Taylor remained in Alton until 2005, when he returned to Decatur.
By then, he had also established two more tour companies, in Springfield,
Illinois and another company that arranges overnight stays in haunted
places called American Hauntings. These tours, including those in
Decatur and Alton, were organized under the heading of the Illinois
Hauntings Ghost Tours. Taylor also continued the operation of Whitechapel
Press, which specializes in ghost-related titles and has more than
a dozen authors working under its banner.
In 2006, Taylor also launched the Weird Chicago Tours, which are
based on his book, Weird Illinois, which was published by Barnes &
Noble Press. In 2007, Illinois Hauntings also launched ghost tours
in Lebanon, Illinois and in Jacksonville.
In 2007, Taylor incorporated as Dark Haven Entertainment, Inc., a
parent company for Whitechapel Press, the Illinois Hauntings Tours
and for the Ghosts of the Prairie Website and Magazine. The new company
also handles the film rights to Troy's ghost books and stories. Currently,
there are three of his works optioned for possible film and television
Along with writing about the unusual and hosting tours, Taylor is
also a public speaker on the subject of ghosts and hauntings and has
spoken to literally hundreds of private and public groups on a variety
of paranormal subjects. He has appeared in newspaper and magazine
articles about ghosts and has also been fortunate enough to be interviewed
hundreds of times for radio and television broadcasts about the supernatural.
He has also appeared in a number of documentary films, several television
series and in one feature film about the paranormal.
He currently resides in Central Illinois with his wife, Haven, in
a decidedly non-haunted house.
Troy Taylors's official Web Site Here: www.prairieghosts.com
Troy Taylor 20 Questions
1. Where do you see ghost hunting and Paranormal groups, web sites
or Ghost information, tours Books like your own in 10 years?
I think that a lot of things will still be the same. The good, well-researched
books and websites, along with the legitimate ghost hunters, will
still be around, doing what they do. For those of us who have been
in the field for a long time (22 years for me) and on the internet
for more than 10 years, as I have, we have seen and weathered many
changes and fads already. A lot of people have been complaining about
the “I just want to be on TV” fad that seems to be affecting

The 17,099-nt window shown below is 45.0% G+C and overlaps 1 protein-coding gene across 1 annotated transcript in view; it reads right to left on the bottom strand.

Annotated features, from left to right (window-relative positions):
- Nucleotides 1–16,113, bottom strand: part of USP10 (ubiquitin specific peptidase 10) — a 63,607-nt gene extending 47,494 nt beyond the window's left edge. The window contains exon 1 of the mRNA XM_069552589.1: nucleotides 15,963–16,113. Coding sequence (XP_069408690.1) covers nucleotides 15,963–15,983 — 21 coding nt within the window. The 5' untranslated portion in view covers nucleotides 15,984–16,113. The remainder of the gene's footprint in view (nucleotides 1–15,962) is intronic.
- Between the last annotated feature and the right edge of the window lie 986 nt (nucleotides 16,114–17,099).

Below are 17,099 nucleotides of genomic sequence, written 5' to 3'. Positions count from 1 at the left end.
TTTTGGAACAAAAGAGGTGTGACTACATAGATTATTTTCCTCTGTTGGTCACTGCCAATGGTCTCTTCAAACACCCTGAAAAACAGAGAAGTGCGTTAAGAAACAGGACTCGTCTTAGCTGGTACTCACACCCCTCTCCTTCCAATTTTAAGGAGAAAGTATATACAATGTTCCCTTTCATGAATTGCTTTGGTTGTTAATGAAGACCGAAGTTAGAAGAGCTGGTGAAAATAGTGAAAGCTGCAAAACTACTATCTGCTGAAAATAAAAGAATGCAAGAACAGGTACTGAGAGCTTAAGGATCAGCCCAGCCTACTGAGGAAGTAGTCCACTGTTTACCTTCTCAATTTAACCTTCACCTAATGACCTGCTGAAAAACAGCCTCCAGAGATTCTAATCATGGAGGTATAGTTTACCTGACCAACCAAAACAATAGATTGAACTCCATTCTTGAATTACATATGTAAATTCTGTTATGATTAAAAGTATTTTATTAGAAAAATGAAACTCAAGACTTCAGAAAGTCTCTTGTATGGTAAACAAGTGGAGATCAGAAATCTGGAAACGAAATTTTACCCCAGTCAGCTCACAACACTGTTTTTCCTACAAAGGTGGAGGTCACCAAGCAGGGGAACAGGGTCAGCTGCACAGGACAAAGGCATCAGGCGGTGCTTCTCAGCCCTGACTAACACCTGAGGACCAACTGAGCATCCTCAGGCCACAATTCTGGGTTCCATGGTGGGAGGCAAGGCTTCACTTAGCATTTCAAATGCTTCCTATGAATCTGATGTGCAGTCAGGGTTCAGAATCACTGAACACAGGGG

many new “ghost hunters” who are coming to the field today
but I advise them just to wait. It will pass as the others have done
and the good researchers, books and websites will still be around.
2. What would you personally consider to be the definitive proof
that ghosts are real?
As much as I consider science to be an integral part of ghost research,
I personally believe, at this point, that real proof comes through
history. Since ghosts do not perform on command, science refuses to
accept the idea that ghosts exists – thus, we cannot “prove”
it. However, I can “prove” a house is haunted by collecting
case histories of those who live at a location and from those who
have lived there in the past. If the details match, with no connections
or collaboration between the current and former owners, we can’t
just write off that off to coincidence. So, historically speaking,
ghosts do exist. This is just a pet system of mine that I have been
working with but I do believe that history can provide us with pretty
3. What is the most real evidence you personally have uncovered so
That would have to refer back to the previous question and it concerned
the history of a house that I was told was haunted. The owner contacted
me and described the ghost. I researched the house and found that
the original owner had committed suicide there and his photo matched
the description the home owner had given to me. I contacted former
occupants, who told the same story and were able to pick out the original
owner from several 1920s era photos. The current owner did the same
thing. None of these people knew one another or had any idea that
anyone else claimed the house was haunted. This was one of my most
successful cases in terms of evidence and historical hauntings.
4. Are you skeptical of the claims other make of their findings?
I’m skeptical of any findings, often including my own! I tried
to be open-minded to the possibility of anything, which can mean a
place is not haunted or even that a “haunting” is outright
fraud. However, this has nothing to do with other researchers –
my skepticism there just depends on the researcher.
5. If you could investigate your "Dream Haunted Hot Spot"
where would it be?
I have traveled all over the country and investigated hundreds of
places. However, even though I have been there, I would like to be
able to spend the night at Alcatraz.
6. What was your first Paranormal encounter?
Although I had been interested in ghosts from an early age, the first